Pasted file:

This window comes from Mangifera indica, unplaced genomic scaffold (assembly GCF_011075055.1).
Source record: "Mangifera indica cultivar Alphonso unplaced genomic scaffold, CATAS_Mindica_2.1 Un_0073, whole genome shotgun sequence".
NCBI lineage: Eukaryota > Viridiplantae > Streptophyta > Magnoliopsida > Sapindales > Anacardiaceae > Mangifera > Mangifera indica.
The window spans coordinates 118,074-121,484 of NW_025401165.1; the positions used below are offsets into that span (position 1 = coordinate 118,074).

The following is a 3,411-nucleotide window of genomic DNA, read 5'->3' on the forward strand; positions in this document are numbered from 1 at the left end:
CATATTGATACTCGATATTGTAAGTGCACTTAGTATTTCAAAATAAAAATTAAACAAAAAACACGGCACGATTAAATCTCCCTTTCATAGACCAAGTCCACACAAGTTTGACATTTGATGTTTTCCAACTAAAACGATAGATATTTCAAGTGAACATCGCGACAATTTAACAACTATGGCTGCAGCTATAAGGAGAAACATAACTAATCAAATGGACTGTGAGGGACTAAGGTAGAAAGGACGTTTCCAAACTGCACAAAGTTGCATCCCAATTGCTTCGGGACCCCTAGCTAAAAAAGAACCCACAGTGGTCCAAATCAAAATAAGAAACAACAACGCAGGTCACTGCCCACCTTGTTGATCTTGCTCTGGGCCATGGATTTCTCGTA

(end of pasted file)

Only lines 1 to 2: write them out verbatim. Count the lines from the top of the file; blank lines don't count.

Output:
This window comes from Mangifera indica, unplaced genomic scaffold (assembly GCF_011075055.1).
Source record: "Mangifera indica cultivar Alphonso unplaced genomic scaffold, CATAS_Mindica_2.1 Un_0073, whole genome shotgun sequence".